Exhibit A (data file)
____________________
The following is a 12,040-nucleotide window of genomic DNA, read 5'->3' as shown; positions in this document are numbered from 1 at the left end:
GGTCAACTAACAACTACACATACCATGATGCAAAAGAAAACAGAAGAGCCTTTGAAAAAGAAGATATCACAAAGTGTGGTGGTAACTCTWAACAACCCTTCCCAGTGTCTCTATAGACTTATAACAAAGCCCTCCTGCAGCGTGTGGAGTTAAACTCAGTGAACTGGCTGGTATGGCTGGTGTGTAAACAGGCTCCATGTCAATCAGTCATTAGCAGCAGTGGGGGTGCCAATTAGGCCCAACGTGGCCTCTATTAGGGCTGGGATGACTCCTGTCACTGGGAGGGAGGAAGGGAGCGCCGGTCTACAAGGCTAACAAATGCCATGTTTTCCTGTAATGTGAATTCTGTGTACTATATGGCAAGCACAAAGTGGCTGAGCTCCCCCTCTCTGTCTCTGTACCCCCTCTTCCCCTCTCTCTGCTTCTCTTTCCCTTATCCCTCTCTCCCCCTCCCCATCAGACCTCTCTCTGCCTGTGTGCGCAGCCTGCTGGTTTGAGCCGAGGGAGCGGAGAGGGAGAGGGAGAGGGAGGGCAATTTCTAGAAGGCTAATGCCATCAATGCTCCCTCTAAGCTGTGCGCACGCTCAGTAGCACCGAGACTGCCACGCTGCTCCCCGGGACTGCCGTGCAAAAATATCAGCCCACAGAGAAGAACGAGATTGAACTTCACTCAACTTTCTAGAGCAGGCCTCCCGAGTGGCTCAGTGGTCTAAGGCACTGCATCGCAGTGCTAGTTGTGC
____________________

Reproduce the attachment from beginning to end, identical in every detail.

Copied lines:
The following is a 12,040-nucleotide window of genomic DNA, read 5'->3' as shown; positions in this document are numbered from 1 at the left end:
GGTCAACTAACAACTACACATACCATGATGCAAAAGAAAACAGAAGAGCCTTTGAAAAAGAAGATATCACAAAGTGTGGTGGTAACTCTWAACAACCCTTCCCAGTGTCTCTATAGACTTATAACAAAGCCCTCCTGCAGCGTGTGGAGTTAAACTCAGTGAACTGGCTGGTATGGCTGGTGTGTAAACAGGCTCCATGTCAATCAGTCATTAGCAGCAGTGGGGGTGCCAATTAGGCCCAACGTGGCCTCTATTAGGGCTGGGATGACTCCTGTCACTGGGAGGGAGGAAGGGAGCGCCGGTCTACAAGGCTAACAAATGCCATGTTTTCCTGTAATGTGAATTCTGTGTACTATATGGCAAGCACAAAGTGGCTGAGCTCCCCCTCTCTGTCTCTGTACCCCCTCTTCCCCTCTCTCTGCTTCTCTTTCCCTTATCCCTCTCTCCCCCTCCCCATCAGACCTCTCTCTGCCTGTGTGCGCAGCCTGCTGGTTTGAGCCGAGGGAGCGGAGAGGGAGAGGGAGAGGGAGGGCAATTTCTAGAAGGCTAATGCCATCAATGCTCCCTCTAAGCTGTGCGCACGCTCAGTAGCACCGAGACTGCCACGCTGCTCCCCGGGACTGCCGTGCAAAAATATCAGCCCACAGAGAAGAACGAGATTGAACTTCACTCAACTTTCTAGAGCAGGCCTCCCGAGTGGCTCAGTGGTCTAAGGCACTGCATCGCAGTGCTAGTTGTGC